Pau said that far from being unwitting fodder for data harvesters, Generation Y was fully aware of how personal data was being used and had given tacit approval for exploitation.

“Millennials know they are the product — whether that’s Facebook or WhatsApp etcetera — and they say ‘I’m not paying for it if I’m the product so companies have the right to monetise me’. They have made the decision that that’s OK.”

However, he advanced the idea that the consumer is now the legal owner of their data which, with the creation of the right framework and rules, will lead to wealth creation with the individual benefitting.

Destruction for the Gang of Four?

Such an arrangement spells disaster, Pau insisted, for the Gang of Four — Google, Apple, Facebook, Amazon — whose position of “controlling and destroying every industry is not a healthy position”.

“If the consumer is the legal owner of their data and there are personal entrepreneurs in the personal data economy that’s when the Gang of Four model is destroyed”, he said.

Millennials were also the driving force for change for Katryna Dow, CEO of data sharing service Meeco:

“We need to shift the conversation from privacy to power. Intent will be a very important aspect. We need to talk to young people about power and how they are part of the value chain.”

Alexander Hanff, CEO of Think Privacy, fired a broadside at the ad tech industry and urged publishers to “grow some” and wrest back control of the situation.

“There has been a displacement of power. Publishers are at the top of the food chain. Why are they allowing the ad tech industry to push them around and control the relationship with their customers?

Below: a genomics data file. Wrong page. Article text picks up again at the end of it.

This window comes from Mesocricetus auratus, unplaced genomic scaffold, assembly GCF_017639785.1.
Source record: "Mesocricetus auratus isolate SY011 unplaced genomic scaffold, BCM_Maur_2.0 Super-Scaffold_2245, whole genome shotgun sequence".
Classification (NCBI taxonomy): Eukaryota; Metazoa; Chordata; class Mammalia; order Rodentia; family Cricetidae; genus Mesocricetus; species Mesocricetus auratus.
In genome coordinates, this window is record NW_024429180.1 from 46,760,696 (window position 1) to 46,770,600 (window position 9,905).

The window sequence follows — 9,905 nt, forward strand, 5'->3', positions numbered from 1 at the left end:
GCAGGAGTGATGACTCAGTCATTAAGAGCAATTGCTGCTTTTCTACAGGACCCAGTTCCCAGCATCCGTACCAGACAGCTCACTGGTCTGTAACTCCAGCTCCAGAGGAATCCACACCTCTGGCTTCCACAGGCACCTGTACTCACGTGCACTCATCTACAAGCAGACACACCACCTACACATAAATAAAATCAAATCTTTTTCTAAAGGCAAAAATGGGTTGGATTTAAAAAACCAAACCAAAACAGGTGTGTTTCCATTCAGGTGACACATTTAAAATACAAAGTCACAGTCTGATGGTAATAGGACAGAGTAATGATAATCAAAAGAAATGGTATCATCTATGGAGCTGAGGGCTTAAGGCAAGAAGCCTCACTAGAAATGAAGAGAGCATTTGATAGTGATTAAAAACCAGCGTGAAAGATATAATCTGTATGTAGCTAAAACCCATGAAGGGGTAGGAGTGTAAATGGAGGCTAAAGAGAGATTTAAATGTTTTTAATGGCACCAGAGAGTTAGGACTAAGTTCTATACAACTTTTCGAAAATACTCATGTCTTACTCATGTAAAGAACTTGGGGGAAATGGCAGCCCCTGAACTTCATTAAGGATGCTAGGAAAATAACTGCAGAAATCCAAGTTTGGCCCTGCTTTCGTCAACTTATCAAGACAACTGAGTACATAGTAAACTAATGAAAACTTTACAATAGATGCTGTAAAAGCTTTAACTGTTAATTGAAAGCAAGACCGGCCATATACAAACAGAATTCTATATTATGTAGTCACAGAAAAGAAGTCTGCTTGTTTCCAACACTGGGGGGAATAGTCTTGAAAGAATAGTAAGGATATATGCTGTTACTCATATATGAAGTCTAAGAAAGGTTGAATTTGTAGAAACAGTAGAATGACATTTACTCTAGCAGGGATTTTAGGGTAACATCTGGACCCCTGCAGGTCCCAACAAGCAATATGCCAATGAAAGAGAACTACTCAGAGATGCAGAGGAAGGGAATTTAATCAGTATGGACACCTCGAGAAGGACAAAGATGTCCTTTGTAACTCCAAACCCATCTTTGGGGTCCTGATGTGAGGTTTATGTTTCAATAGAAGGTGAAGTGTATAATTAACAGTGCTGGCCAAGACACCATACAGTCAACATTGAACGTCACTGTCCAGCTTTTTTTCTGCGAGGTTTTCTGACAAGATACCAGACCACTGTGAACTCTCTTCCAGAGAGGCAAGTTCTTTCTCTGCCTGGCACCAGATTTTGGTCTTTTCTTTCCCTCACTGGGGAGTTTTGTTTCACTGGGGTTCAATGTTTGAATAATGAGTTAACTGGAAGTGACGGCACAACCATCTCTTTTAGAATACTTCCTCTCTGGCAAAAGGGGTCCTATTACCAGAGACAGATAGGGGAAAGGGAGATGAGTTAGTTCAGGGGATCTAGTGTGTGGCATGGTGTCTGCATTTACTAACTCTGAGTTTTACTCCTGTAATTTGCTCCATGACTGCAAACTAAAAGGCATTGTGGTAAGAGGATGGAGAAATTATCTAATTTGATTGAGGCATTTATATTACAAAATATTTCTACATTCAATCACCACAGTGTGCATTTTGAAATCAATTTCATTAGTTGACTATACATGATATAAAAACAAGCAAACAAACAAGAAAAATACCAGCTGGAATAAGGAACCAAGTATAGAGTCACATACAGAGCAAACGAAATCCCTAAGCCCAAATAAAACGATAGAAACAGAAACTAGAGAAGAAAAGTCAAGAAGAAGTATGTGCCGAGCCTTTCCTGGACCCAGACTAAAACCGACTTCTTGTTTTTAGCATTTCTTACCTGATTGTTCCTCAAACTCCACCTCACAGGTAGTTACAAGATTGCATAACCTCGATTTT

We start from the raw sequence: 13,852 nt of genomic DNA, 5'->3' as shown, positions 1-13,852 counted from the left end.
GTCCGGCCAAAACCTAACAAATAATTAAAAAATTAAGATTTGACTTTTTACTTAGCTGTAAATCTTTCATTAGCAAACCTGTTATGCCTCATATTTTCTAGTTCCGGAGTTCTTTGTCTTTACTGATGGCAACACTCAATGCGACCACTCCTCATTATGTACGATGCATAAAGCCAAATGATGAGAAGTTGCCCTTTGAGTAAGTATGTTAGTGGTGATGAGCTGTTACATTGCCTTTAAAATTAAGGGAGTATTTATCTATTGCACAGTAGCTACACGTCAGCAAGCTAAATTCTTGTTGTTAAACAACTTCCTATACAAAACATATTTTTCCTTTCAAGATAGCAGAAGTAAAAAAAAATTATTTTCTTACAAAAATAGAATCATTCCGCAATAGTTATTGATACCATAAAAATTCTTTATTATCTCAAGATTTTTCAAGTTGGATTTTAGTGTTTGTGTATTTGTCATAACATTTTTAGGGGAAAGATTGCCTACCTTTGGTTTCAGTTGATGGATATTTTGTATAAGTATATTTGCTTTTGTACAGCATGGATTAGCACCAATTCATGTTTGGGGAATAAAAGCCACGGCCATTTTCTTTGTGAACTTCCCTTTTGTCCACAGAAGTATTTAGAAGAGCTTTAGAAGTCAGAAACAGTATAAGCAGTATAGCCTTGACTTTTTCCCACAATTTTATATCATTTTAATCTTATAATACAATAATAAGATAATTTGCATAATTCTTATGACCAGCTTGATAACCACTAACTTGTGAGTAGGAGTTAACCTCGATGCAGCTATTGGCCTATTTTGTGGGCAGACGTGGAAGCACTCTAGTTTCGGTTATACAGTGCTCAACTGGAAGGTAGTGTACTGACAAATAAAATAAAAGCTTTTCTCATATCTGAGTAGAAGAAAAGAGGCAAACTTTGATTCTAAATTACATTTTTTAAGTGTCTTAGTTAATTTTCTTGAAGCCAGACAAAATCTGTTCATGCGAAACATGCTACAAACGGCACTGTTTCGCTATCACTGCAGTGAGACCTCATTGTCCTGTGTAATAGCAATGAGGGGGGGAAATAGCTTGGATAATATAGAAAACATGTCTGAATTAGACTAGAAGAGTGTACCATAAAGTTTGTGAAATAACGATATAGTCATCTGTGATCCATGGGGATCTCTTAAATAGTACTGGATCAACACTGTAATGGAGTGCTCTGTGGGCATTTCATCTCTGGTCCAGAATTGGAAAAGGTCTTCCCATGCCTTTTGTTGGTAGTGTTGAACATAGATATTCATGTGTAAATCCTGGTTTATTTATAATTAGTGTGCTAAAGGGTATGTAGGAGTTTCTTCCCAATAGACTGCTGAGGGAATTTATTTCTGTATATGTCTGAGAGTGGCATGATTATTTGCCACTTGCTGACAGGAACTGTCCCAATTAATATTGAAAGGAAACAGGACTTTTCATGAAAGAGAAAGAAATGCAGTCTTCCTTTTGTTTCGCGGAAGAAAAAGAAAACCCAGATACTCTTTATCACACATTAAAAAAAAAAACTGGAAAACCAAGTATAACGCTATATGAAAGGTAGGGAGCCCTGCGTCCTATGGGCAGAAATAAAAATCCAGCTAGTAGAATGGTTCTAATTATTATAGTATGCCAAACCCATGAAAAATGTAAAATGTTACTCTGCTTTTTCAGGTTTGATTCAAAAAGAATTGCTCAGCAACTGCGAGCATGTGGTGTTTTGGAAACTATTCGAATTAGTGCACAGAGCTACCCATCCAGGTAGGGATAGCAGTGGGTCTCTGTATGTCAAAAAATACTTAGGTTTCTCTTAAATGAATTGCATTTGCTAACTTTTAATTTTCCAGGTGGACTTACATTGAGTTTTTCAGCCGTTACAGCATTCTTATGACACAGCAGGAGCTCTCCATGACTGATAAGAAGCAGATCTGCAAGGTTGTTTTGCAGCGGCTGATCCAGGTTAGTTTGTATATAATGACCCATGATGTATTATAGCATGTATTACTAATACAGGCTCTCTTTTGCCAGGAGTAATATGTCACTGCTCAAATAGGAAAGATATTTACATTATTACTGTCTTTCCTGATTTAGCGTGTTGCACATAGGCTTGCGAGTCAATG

“There’s no guarantee of revenue from advertising. It’s a chance to make revenue. There is no contract with the consumer. Ad block, no track, switching off cookies are all a removal of consent.”

Let innovation solve the problems

Representing the regulators were Shaundra Watson, Attorney Adviser to the US Federal Trade Commission’s Chairwoman Edith Ramirez, and Steve Wood, Head of Policy Delivery at the Information Commissioner’s Office. Both were keen to emphasise how regulation should not stand in the way of innovation and progress.

Watson highlighted how the Internet of Things — especially wearables and connected domestic devices — will create a trail of incredibly detailed sensitive information about consumers.

“Privacy is a shared responsibility between individuals, government and industry. It is not a case of regulation versus innovation. Innovation is how we will protect privacy.”